Sex changes after marriage.
Back when your grandparents were young adults, people weren’t supposed to have sex before marriage. Now, there’s little cultural stigma against casual sex. The upside: you can enjoy yourself without being disowned by your parents. The downside: have enough meaningless sex and sex will cease to be meaningful, even with someone you love. While the rumor that sex frequency decreases with marriage appears to be true, it’s still more sex than you’d probably be having as a single person and hopefully more consistently satisfying than single sex, too. (Though no promises.)
Marriage doesn't have to be monogamous.
Monogamy used to be synonymous with marriage, but no more. Today’s married couples not only know about their spouse’s trysts, they endorse them! Open marriage is gaining traction among couples of all ages. Whether or not it’s sustainable for the entirety of a marriage is up for debate, but in the short term, it might help stave off infidelity or divorce. Polyamory has totally made marriage cool again.
Kids fare better with married parents.
Having kids used to be a privilege of marriage. Now, people have no qualms about kids out of wedlock and cohabiting with the baby mama or daddy. While this might seem like a swell arrangement for you, it’s bad for the kids. Studies show that almost half of unmarried cohabiting couples with children will break up (and then recouple, forcing kids to readjust to new family structures). Studies have also shown that children born to cohabiting unmarried parents experience more abuse and poverty as well as suffer more psychological, social, and educational issues than children of married parents. The stats have spoken: put a ring on it before you procreate.
Marriage is more intimate than dating.
You don’t really know someone until you live with them…and then you might know too much. Being married is scary for a lot of people because it demands literal and figurative nakedness. Your health, your finances, your desires, your fears – in a marriage, it’s all on display. On the other hand, a benefit of marriage is being able to let it all hang out and know that you’ll be loved anyway. If you’re a serial monogamist who only dates people for a few months or even years, you barely scratch the surface of who they are. When you’re with someone for decades, you not only get to know them in depth, you also grow with them. That’s something dating just can’t beat.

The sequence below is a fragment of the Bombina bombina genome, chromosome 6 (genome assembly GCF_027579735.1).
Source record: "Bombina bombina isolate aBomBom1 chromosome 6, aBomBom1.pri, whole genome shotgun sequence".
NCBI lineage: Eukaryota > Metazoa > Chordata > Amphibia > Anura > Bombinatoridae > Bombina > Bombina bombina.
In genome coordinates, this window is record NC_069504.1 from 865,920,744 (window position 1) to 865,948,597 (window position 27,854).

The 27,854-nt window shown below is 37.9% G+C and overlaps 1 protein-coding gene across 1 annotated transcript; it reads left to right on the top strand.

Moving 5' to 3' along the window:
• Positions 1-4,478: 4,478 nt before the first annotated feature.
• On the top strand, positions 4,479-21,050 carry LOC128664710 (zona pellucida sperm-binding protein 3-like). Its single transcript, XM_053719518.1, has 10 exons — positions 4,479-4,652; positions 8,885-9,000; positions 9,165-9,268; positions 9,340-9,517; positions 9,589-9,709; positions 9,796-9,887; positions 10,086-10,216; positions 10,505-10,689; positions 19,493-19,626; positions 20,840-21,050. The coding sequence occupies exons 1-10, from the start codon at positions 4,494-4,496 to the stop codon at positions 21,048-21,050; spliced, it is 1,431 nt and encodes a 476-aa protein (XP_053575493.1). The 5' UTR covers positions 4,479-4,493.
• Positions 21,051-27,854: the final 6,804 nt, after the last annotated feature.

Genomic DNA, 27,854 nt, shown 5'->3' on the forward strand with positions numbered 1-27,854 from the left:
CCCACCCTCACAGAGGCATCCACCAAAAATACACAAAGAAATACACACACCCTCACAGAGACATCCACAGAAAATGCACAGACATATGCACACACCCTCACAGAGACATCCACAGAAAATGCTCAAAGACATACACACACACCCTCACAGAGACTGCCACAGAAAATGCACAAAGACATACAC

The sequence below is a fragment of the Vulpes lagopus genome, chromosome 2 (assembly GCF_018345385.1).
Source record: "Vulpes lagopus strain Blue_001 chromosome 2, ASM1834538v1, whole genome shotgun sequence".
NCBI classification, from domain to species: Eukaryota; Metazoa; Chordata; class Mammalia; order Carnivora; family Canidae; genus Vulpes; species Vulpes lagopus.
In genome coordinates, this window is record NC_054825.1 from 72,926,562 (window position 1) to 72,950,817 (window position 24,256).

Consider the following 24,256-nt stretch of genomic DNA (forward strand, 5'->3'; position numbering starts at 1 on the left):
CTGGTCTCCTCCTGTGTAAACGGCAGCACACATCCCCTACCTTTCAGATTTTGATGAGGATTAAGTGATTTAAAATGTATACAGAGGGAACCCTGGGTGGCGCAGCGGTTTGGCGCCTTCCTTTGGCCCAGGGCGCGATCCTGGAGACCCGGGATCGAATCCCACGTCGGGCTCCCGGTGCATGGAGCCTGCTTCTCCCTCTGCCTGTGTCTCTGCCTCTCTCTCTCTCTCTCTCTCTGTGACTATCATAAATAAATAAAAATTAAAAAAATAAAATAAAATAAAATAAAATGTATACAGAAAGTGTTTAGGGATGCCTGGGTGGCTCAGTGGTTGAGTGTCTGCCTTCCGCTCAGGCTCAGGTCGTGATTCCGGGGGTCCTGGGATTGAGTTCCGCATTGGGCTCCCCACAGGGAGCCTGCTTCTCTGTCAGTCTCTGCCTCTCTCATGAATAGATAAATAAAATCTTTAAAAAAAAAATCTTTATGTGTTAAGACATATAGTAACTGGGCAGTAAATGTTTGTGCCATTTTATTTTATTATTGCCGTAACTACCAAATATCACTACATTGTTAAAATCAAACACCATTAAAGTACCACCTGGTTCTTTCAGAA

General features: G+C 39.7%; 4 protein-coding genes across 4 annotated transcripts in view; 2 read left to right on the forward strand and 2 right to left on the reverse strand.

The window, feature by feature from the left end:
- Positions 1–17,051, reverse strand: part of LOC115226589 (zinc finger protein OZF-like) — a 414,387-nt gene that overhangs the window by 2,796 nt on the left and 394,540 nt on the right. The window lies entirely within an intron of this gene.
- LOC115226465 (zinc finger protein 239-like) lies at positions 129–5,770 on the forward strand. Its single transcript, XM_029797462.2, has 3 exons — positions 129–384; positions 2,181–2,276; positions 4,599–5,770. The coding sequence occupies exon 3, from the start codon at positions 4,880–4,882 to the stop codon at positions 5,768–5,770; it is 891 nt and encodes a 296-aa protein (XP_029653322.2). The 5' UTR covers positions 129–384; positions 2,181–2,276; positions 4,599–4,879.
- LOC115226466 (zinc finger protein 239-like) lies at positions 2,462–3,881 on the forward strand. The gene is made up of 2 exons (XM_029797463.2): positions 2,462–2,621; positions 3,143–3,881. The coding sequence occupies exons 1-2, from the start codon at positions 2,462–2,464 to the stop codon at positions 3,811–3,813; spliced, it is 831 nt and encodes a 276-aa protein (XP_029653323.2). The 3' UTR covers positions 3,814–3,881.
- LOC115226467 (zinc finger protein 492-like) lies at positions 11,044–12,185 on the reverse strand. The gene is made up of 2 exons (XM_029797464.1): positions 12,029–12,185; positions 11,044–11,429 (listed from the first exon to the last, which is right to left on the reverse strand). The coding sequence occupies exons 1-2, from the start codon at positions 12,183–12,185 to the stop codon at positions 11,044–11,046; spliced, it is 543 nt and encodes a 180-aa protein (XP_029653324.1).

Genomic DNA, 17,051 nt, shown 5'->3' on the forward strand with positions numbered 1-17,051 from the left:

I do...don't I?
Marriage isn’t right for everyone, but it isn’t outdated, either. The most important thing is that you and your love interest are on the same page about your needs, goals, and dreams for your relationship. Marriage has endured for a reason; it’s a commitment made in hope and love, and who doesn’t want that? While capitalism has corrupted marriage and turned it all into a wedding day extravaganza, marriage might actually be the longest commitment you’ll ever make to anyone or anything. If you’re really in love, rather than ask, “Why get married?” the better question is, “Why not?”